By William Milasi
MEMORIES are still fresh and deeply etched in the mind of Marvis Matambo as she recalls the life-altering events of the fateful morning in January 2020.
Matambo is a vendor in the suburb of Torwood about 30 km from one of Midlands’s provincial city of Kwekwe the epicentre of machete wars.
The gold and turf wars from mining sites by artisanal miners have been of late spilling to residential areas, where residents such as Matambo usually fall victim to violence.
“I have never in my life seen a person being murdered in broad daylight like what I witnessed on that day,” Matambo narrates the life-altering event.
On the fateful day, rival gangs belonging to Maketo and Dube families clashed and the fight resulted in the grisly demise of one person who was brutally murdered with machetes.
According to the Zimbabwe Peace Project (ZPP), a local NGO that records and documents political violence, machete murders are over 100 while more than 200 people were seriously injured.
Kwekwe resident Deniss Chidamajaya narrated a harrowing tale of how his son and his friend were assaulted by the machete-wielding thugs before they robbed him.
Chidamajaya, who is also a member of the Redcliff Residents Organisation said the community has been left in fear.
Redcliff Deputy Mayor Vincent Masiiwa said the machete wars have left a permanent mark of fear on victims and residents alike.
“The major challenge is that the perpetrators are always left off the hook even when they are arrested you will always find them back in the community,” said Masiiwa.
A Parliamentarian for Mbizo Constituency, Settlement Chikwinya said violence seems to be part of the life of people in Kwekwe, and that is a cause for concern.
A medical practitioner and Former Cabinet Minister Dr Henry Madzorera said the government must come up with mechanisms to address mental health issues around the machete violence in affected communities.
“We have seen a lot of people being killed, you wake up in the morning and see dead bodies of people who have been mutilated by these machete-wielding gangs and this has a negative impact psychologically,” Dr Madzorera said.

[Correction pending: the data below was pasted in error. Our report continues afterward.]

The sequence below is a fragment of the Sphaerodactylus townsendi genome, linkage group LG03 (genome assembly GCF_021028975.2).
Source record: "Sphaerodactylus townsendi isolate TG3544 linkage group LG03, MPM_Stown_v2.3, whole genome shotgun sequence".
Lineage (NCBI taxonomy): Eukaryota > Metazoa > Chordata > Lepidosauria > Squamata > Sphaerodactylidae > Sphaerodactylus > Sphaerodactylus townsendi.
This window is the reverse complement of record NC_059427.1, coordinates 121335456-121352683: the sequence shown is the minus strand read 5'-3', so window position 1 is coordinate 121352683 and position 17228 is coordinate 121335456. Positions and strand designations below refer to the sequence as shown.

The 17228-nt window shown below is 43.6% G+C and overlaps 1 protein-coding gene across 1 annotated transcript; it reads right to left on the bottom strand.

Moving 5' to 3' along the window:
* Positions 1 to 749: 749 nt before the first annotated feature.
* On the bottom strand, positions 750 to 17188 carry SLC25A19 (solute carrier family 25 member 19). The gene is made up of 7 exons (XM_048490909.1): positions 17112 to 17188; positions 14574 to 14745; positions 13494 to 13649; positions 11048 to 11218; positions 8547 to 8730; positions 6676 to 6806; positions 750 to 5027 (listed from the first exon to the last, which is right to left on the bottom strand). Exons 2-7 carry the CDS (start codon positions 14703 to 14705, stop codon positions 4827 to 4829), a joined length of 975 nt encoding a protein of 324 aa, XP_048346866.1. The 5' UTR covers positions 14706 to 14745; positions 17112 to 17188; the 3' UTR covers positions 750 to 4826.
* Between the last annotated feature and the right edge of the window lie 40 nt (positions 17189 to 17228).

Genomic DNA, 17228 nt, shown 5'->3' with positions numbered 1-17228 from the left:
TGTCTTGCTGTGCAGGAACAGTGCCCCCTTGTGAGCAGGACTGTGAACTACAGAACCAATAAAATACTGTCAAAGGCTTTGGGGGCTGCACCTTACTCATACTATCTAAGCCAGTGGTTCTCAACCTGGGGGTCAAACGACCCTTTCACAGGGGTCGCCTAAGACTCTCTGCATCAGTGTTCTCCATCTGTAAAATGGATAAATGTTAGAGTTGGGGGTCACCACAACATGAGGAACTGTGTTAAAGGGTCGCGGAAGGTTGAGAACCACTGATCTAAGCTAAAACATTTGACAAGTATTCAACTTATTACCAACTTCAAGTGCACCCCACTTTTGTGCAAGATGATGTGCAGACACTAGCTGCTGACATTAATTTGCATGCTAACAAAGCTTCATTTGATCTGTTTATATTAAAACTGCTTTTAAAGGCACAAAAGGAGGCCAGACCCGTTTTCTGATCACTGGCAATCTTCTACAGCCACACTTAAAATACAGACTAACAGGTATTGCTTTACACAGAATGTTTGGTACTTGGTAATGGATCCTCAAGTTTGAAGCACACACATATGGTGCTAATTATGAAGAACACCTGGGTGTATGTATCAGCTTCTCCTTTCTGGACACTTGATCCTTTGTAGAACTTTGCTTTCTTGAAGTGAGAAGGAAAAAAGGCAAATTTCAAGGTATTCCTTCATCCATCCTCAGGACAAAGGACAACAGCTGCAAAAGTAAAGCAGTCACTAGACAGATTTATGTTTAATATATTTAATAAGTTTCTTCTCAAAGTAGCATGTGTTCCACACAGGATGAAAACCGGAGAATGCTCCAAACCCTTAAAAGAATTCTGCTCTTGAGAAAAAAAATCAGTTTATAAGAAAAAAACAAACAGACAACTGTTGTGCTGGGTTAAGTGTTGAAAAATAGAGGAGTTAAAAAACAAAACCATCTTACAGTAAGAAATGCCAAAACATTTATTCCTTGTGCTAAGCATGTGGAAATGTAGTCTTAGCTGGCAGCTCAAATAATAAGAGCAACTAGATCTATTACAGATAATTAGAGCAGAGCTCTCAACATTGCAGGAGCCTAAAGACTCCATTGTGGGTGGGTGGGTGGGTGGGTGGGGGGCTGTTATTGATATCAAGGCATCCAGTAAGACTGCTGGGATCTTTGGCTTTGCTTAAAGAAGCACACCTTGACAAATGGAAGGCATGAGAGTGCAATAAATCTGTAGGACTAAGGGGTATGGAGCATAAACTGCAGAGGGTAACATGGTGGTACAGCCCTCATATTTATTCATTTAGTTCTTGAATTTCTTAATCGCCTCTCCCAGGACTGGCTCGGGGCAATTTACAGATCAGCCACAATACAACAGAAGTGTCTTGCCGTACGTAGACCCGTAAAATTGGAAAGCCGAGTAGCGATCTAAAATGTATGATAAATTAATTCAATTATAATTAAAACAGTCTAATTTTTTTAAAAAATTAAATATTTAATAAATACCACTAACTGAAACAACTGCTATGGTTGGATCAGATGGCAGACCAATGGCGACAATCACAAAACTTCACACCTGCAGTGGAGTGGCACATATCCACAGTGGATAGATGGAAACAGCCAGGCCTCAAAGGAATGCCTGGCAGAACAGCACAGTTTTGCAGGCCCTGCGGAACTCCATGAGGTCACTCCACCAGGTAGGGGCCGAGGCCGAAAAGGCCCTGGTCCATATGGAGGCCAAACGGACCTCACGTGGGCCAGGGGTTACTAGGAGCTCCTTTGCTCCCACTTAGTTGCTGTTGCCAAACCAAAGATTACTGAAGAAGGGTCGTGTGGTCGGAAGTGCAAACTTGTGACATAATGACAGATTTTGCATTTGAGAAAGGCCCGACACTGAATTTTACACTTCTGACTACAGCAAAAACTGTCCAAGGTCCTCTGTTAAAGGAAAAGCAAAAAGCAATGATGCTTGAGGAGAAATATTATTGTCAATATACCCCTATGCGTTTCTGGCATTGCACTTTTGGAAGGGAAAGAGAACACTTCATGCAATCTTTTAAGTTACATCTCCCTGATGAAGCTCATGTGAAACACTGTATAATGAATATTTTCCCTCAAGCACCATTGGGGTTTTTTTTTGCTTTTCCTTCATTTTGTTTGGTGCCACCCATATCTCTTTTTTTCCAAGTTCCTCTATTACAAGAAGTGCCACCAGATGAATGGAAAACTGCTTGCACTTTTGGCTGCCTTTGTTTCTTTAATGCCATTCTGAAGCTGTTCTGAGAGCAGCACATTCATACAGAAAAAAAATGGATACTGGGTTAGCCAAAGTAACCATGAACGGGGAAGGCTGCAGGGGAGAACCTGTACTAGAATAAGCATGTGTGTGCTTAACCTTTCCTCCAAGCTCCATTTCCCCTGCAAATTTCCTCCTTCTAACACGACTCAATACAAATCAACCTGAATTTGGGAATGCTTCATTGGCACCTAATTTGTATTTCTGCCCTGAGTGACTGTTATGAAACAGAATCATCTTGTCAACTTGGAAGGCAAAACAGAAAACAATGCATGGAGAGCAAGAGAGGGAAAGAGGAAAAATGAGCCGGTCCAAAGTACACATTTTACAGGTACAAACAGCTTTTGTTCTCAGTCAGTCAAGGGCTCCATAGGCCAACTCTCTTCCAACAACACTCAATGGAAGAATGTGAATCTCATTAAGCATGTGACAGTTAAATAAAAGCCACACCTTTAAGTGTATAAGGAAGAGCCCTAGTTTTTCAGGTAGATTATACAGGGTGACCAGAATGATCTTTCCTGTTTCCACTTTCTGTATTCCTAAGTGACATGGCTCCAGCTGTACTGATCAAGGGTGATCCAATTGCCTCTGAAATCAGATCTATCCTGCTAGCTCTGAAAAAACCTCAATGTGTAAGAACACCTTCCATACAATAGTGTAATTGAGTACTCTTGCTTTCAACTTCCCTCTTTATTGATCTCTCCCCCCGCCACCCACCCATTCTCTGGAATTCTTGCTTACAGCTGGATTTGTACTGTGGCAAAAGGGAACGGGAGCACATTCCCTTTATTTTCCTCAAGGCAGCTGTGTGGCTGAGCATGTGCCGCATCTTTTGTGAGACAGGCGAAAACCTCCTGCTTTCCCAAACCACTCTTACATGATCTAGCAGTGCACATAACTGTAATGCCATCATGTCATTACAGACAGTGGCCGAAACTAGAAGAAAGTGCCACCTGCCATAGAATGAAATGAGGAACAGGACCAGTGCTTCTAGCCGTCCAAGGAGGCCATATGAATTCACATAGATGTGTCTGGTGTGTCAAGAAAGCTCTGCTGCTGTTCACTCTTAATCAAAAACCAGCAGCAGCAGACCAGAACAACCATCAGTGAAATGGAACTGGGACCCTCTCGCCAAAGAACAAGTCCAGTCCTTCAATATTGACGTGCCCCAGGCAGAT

Though the government is a signatory to the Abuja Declaration which calls for the government to allocate about 15 percent of their budgets to health the call still seems a pipe dream for the country.
According to the Ministry of Health and Childcare, there are at least 1, 3 million people living with mental challenges in Zimbabwe and machete violence seems to be adding to the growing burden.
Currently, there are only 20 registered clinical psychologists and nine public mental health institutions for a country with a population of over 14 million.
Zimbabwe has sought to address mental health through the introduction of the Mental Health Act in 1976 (revised in 1996) and the Zimbabwe National Health Policy introduced in 2004.
According to the health ministry, mental illness particularly depression are substantial public health issues in Zimbabwe, with depression being one of the leading causes of morbidity and disability.
Clinical psychologist Noreen Wiri-Dari machete says violence and any other form of violence harm societies.
“Violence exposure leads to aggression. We will then raise children who are prone to wanting to fight. We will have people who would want to solve any conflict with fighting which then affects us as communities and as generations.
“The next generation is receiving trauma from the previous generations. Another effect is that we will also have people who can become depressed.
She explained that victims of machete violence often experience post-traumatic stress disorder (PTSD).
Wiri-Dari added that the adverse mental effects on machete victims include poor academic performance for children and anxiety for the general population.
Zimbabwe Psychologists Association (ZPA) describe machete violence as a sign of a community in deep emotional turmoil.
“Due to the socio-ecological cues of resource scarcity and perceived low socio-economic status, people undergo a psychological shift thereby, exhibiting poor self-control, dis-inhibition of impulses and focusing on the here and now not thinking about the future and consequences of their behaviour in the “uncertain future,” as they perceive it,” ZPA said.
Dr Ntombizakhe Moyo-Nyoni from the department of Peace Studies at Midlands State University said if the behaviour of machete violence perpetrators is left unchecked it will create problems for future generations.
“The behaviour if left unchecked will be transferred to the next generation. Usually, unresolved trauma is transferred to the next generations,” she said.
Depression and anxiety disorders according to World Health Organisation (WHO) cost the global economy US$1 trillion per year.